Who amongst us doesn’t know that moment of pure joy when you discover a brand new, life-hacking Chrome extension that seems to have been invented just to save you time, bring you inspiration, or improve the quality of your work. In this post (part one of two) we bring you some of our favorite extensions for UX designers, planners, and enthusiasts. For simplicity’s sake, we’ve taken the extensive list of awesome add-ons and divided them into a number of categories. From add-ons that deal with basic design functions to plugins that will inspire you, to practical extensions to help you create wireframes, we’re on it and excited to share our chrome extension faves with you. Enjoy.
Files On Files
One of the most useful extensions is Pushbullet, which allows you to easily transfer files between devices. Unlike the other file sharing/transfer solutions available (think Gmail, Google Drive, Dropbox, Hangouts, etc), Pushbullet does not shrink or distort the file. Ever send someone something on Facebook Messenger just so you could remember it at home and open it later? OK, so this is that. It just works better.
Next up in the category of fast file access, Quick Search For Google Drive is one of the most useful extensions we’ve found of late. This extension allows you to shortcut search for files by typing the name/keywords into the internet search bar, while also saving your login to the drive itself, and can lead instantly to the specific file you are searching for–granted you can remember the exact file name.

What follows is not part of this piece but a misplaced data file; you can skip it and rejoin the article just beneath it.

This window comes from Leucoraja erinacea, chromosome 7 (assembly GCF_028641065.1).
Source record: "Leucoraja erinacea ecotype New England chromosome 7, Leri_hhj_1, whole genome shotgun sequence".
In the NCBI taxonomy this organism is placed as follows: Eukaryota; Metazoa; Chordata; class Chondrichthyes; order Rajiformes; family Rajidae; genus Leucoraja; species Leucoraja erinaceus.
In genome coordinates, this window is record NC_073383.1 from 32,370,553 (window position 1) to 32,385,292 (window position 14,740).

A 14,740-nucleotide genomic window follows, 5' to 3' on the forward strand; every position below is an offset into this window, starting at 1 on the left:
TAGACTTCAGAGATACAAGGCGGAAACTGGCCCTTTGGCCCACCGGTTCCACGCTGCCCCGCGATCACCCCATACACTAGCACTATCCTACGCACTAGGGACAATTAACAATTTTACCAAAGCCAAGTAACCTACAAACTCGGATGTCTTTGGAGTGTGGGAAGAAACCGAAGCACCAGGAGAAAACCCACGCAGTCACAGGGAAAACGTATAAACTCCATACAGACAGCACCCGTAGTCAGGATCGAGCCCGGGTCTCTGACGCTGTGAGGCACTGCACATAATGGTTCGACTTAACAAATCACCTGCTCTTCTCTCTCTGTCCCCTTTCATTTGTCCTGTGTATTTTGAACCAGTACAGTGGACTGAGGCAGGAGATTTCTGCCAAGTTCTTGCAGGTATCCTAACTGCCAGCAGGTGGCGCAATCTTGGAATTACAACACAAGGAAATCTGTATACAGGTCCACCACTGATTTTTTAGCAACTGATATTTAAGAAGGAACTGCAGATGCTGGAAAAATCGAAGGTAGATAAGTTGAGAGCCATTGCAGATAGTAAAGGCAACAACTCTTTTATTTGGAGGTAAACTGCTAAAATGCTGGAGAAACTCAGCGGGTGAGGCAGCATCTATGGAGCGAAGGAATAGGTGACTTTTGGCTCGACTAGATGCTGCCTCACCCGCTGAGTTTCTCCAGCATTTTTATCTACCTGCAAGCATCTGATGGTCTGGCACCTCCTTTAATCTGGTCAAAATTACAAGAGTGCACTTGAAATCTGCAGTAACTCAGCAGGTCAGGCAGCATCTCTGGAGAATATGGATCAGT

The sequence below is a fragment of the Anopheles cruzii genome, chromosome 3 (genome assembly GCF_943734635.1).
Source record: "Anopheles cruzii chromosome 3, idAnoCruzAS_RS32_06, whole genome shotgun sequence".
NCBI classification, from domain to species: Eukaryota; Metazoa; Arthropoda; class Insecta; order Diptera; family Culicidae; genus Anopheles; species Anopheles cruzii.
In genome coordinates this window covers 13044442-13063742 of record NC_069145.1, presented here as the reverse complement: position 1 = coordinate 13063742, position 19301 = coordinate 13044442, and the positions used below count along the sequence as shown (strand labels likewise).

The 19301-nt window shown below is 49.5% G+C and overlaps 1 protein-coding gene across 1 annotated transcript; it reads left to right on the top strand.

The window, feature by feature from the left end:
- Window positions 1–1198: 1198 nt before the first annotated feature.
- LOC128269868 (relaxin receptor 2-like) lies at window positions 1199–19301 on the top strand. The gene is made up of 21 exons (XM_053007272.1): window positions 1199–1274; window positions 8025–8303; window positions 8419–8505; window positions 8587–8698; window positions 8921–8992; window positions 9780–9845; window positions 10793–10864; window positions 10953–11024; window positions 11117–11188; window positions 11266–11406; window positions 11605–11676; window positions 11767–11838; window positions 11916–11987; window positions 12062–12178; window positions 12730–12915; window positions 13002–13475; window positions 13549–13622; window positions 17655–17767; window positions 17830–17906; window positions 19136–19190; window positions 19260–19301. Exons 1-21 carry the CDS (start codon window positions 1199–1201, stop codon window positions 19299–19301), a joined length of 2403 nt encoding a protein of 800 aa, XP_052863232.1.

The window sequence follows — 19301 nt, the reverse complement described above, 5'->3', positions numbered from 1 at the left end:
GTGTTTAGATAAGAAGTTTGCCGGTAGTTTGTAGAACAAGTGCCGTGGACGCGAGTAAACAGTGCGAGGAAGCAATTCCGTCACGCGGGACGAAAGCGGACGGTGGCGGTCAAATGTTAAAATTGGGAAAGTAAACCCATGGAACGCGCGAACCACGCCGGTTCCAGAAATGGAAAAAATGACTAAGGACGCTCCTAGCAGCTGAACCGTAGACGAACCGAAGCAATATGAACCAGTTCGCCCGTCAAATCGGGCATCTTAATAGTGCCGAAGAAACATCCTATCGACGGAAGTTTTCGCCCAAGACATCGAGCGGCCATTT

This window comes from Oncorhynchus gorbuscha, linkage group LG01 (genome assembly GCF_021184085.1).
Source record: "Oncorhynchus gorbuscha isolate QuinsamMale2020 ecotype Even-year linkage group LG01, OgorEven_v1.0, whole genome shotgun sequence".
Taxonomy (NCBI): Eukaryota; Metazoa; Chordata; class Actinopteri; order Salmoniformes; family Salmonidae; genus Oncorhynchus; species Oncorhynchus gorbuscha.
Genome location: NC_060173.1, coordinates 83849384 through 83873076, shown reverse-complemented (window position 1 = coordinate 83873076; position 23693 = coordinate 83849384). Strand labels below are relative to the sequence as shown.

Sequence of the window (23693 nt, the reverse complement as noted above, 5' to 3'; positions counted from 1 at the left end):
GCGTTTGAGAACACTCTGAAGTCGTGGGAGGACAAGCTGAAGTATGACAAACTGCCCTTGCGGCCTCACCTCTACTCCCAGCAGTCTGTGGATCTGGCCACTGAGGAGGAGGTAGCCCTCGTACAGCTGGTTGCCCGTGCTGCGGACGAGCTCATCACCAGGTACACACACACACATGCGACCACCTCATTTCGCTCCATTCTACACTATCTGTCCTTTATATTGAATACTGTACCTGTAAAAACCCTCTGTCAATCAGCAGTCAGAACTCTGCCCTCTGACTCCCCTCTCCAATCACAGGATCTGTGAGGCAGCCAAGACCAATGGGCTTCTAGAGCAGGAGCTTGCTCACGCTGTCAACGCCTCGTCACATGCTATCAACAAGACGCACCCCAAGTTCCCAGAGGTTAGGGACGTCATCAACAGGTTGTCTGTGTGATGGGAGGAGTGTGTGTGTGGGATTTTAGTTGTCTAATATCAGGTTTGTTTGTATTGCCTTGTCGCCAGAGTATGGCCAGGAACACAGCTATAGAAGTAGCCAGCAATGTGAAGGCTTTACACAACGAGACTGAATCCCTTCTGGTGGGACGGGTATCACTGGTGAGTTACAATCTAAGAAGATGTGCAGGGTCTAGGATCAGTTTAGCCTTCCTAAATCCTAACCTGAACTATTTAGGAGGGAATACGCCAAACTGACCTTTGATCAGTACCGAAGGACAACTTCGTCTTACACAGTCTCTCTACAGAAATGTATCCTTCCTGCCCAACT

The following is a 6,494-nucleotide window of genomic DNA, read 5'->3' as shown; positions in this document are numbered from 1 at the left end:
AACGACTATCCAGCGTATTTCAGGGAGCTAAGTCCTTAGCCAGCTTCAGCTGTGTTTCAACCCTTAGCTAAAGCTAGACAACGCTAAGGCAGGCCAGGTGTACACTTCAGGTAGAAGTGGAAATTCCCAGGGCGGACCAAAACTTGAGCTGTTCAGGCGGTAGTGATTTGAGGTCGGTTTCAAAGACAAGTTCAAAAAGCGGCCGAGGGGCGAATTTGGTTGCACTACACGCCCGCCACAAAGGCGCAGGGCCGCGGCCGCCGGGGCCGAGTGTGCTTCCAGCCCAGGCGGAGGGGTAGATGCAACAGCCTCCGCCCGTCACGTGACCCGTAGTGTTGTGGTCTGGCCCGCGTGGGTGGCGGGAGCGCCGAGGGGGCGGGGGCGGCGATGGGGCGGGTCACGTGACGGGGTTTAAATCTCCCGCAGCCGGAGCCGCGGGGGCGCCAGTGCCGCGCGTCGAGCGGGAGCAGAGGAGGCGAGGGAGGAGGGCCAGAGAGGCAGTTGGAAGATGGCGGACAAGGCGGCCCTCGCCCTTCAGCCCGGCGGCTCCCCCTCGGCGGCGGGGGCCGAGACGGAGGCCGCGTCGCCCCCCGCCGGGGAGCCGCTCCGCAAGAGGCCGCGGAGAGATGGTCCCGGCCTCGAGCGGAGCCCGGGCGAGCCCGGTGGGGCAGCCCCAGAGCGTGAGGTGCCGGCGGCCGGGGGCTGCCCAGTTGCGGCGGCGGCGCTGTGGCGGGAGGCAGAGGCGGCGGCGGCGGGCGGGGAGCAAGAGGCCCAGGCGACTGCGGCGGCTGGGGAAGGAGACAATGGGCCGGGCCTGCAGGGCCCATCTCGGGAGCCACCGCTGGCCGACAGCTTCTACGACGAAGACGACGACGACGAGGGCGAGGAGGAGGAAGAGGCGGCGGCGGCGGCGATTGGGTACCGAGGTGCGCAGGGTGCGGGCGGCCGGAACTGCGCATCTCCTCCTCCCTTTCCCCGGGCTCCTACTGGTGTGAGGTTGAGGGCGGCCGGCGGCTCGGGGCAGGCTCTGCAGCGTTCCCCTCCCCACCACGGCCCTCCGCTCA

Pushbullet – Transmit screenshots quickly and easily, without compromising quality
Identifying Colors, Text, and Fonts
As designers, we often find it useful to check design elements on existing web pages as a way to learn from existing designs and trends, or as a way to check on our own designs that are already under development. We’ve found quite a few add-ons that can help to check a range of design elements. Our top picks: For color identification, we love Colorpick Eyedropper or ColorZilla, both extensions not only identify the exact color but also quickly copy its code to use in other software. WhatFont is a similar add-on that identifies the “font” used in websites, and lets you know about various aspects such as weight and exact size.
The final extension in this category, Project Naptha, helps us avoid wasting our designers’ time and energy retyping text within visual files by automatically extracting text. It’s the kind of extension you don’t need until you really need it, and then it can save you hours and hours of mindless work. So, next time you receive a screenshot of an “old” site, and you need to extract the text for the new site well… you’re welcome, it’s been our pleasure.
Love the font Wired used? With just a click it too can be yours
The Search For Inspiration and Graphic References
How much of our day is spent searching for the right references for a specific icon, cracking a complicated system, or finding new channels for inspiration and brainstorming? In an industry that changes rapidly and fluidly we as designers, researchers, and UX architects spend a significant effort keeping our hands on the pulse of the significant innovations and trends of our profession.